A quick summary
Much has happened since March to bring the state to this juncture. The pandemic threw tens of thousands out of work and they quickly overwhelmed the Department of Labor in a quest to obtain unemployment benefits. Exasperating computer woes at the agency delayed payment of claims as Kansas’ jobless rate surged to double digits. There was the temporary school and business shutdown designed to slow spread of COVID-19. Families have suffered both medically and financially. Businesses are struggling. The state began the unexpectedly difficult task of spending $1.2 billion in federal aid. The state’s labor secretary was sacked in June.
New unemployment benefit programs authorized by Congress and President Donald Trump haven’t been easy for states to manage. There’s been an upswing in partisan finger-pointing as a wave of fraudulent jobless claims landed at the Department of Labor. The state’s unemployment rate has fallen for six consecutive months.
At this point, more than 1,400 Kansans with the virus have died. The state is on pace for nearly 500 people to perish in November alone. Kelly revised her statewide mask order in an attempt to gain broader acceptance. Cities and counties are taking steps to limit mass gatherings capable of spreading the virus.
Absent a miracle contraction of COVID-19, the state’s unemployment fund built up by employers to more than $900 million in early 2020 could drop into the red by spring.
Kansas has an opportunity to borrow from the federal government to fill a shortfall, but Kansas employeers will eventually face higher taxes to recharge the fund. That obligation led Republican legislators to convince Kelly of the need to earmark for the trust fund any of the $1.2 billion in federal coronavirus relief funding left at the end-of-year spending deadline.
In an interview, Kelly said the outdated labor department computer system was not set up to handle the crush of applicants nor the sudden addition of new unemployment benefit programs. She said the labor department deserved credit for responding as it has to unprecedented challenges during a global pandemic.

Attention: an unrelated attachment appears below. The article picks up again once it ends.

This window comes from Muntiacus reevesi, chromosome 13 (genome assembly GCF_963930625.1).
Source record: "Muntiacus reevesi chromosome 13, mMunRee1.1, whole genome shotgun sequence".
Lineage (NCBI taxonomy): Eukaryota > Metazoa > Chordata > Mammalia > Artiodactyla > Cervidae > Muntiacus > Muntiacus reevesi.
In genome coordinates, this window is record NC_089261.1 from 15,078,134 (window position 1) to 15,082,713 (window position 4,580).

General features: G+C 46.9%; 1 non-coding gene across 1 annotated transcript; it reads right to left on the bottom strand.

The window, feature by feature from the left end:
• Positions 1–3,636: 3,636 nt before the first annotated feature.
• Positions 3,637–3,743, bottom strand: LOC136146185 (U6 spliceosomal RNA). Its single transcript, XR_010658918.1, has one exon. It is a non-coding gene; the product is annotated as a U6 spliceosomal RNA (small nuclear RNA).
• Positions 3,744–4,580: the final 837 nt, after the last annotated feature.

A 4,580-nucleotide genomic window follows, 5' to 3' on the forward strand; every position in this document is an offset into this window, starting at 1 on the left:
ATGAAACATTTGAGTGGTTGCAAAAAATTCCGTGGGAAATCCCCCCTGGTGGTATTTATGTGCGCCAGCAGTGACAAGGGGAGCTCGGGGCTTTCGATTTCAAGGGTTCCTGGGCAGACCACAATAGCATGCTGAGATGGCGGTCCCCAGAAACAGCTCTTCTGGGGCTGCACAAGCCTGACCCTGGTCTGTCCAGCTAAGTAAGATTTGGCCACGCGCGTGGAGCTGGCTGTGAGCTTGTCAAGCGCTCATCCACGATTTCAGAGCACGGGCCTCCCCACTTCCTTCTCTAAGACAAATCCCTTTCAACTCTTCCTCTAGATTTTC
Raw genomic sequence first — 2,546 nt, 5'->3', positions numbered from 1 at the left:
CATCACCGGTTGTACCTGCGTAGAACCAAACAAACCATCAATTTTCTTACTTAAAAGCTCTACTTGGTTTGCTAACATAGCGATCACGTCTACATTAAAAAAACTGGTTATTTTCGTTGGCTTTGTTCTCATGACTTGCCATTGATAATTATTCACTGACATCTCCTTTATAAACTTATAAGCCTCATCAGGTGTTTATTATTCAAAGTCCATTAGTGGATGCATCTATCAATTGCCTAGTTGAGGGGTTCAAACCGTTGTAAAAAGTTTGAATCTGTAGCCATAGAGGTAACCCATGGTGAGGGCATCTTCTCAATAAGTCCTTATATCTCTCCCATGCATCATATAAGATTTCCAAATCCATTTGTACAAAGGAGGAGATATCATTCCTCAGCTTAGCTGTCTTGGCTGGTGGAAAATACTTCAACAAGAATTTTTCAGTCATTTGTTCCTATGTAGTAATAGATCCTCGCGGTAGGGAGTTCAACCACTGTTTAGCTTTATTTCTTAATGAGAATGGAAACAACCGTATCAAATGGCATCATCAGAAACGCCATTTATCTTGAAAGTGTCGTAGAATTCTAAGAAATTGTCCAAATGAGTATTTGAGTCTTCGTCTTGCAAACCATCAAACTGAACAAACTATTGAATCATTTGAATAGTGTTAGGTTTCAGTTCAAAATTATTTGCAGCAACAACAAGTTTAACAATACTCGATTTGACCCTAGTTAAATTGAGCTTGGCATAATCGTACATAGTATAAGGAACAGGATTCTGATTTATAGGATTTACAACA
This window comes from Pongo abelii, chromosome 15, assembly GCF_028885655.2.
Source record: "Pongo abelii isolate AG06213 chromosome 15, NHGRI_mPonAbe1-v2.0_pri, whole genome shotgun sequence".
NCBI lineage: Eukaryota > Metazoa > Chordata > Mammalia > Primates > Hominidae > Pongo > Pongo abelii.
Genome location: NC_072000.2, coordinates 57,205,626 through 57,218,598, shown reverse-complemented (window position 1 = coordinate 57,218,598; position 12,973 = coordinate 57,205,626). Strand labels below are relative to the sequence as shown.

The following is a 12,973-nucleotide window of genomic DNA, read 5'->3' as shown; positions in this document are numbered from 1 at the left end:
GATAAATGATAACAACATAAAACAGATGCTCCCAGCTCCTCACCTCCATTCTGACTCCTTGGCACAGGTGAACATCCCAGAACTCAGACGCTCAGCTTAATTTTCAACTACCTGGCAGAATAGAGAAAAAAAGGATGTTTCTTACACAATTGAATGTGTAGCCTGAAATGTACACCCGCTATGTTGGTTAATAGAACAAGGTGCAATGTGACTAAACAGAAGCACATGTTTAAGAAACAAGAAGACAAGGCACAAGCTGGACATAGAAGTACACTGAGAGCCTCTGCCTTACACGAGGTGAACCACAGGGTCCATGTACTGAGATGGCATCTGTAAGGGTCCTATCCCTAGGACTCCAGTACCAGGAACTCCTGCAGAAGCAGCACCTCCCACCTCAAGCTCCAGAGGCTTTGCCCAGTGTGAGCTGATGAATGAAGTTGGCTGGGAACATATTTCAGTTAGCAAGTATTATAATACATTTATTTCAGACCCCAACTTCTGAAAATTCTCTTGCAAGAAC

Sen. Richard Hilderbrand, a Galena Republican, said he was frustrated Pandemic Unemployment Assistance benefits made available to people not typically covered by unemployment programs had yet to be paid to Kansas who legitimately qualified. At the same time, he said, the state was allowing an undetermined number of people to claim jobless funds through fraudulent means.
“It’s just irritating knowing that we have people still today, and I’m gonna harp on this until they get paid, PUA applicants since March and April that still have not received a paycheck. Fraudulent claims are being paid above these people,” Hilderbrand said.
Peter Brady, deputy secretary of the state Department of Labor, said the agency had thwarted more than 100,000 attempts to defraud the unemployment system in Kansas.
He said he would be willing to reveal more about the agency’s obstacles and tactics in a closed-door session with legislators, which is expected to occur in December before the joint House and Senate committee working on COVID-19 recovery strategy.
Rep. Tom Burroughs, a Democrat from Kansas City, Kansas, said he had been around the Capitol long enough to know Republican and Democrat legislators and governors shared culpability for information technology problems that persist at the labor department and were the target of GOP critiques.
“There’s enough blame in this room to go around everywhere in reference to the continuity and past administrations,” he said. “We’re attacking everything and not looking at what needs to be done.”